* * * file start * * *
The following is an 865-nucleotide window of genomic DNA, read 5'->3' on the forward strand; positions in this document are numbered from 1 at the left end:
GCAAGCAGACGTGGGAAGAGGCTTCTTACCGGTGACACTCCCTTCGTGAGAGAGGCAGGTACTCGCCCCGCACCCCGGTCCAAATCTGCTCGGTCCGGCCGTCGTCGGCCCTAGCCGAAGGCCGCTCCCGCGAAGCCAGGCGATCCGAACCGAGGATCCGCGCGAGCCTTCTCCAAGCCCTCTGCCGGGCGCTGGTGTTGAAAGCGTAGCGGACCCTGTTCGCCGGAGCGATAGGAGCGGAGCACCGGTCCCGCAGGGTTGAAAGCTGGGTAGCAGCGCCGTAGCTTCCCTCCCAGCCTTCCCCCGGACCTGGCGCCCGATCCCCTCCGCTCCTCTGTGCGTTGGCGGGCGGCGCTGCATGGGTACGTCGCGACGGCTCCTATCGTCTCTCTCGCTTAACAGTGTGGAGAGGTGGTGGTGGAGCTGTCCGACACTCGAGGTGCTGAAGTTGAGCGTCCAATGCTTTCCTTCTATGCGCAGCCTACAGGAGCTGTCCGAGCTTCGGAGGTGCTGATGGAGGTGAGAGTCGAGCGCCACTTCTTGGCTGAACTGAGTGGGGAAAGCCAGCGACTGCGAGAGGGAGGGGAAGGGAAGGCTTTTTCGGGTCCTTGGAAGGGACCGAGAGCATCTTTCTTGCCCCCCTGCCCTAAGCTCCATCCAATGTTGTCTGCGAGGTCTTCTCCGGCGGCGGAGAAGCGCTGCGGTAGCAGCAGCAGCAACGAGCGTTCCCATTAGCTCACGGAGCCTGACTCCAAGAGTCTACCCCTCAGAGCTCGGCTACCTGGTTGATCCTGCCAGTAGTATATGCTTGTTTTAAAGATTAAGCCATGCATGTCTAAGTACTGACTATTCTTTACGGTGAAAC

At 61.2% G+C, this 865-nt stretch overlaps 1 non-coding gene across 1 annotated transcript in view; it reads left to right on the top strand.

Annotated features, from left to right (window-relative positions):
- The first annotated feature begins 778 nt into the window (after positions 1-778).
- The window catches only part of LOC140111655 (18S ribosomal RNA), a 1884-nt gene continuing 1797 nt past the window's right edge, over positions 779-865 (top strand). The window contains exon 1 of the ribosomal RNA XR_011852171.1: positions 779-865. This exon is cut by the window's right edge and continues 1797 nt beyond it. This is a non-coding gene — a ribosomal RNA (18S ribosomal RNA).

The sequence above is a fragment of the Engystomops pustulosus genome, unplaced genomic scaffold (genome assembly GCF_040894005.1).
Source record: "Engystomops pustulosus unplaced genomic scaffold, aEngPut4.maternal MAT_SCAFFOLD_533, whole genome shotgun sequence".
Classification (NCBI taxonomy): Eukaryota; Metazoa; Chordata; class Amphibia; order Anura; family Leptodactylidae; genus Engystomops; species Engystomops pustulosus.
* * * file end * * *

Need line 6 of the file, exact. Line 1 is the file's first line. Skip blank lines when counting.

- The window catches only part of LOC140111655 (18S ribosomal RNA), a 1884-nt gene continuing 1797 nt past the window's right edge, over positions 779-865 (top strand). The window contains exon 1 of the ribosomal RNA XR_011852171.1: positions 779-865. This exon is cut by the window's right edge and continues 1797 nt beyond it. This is a non-coding gene — a ribosomal RNA (18S ribosomal RNA).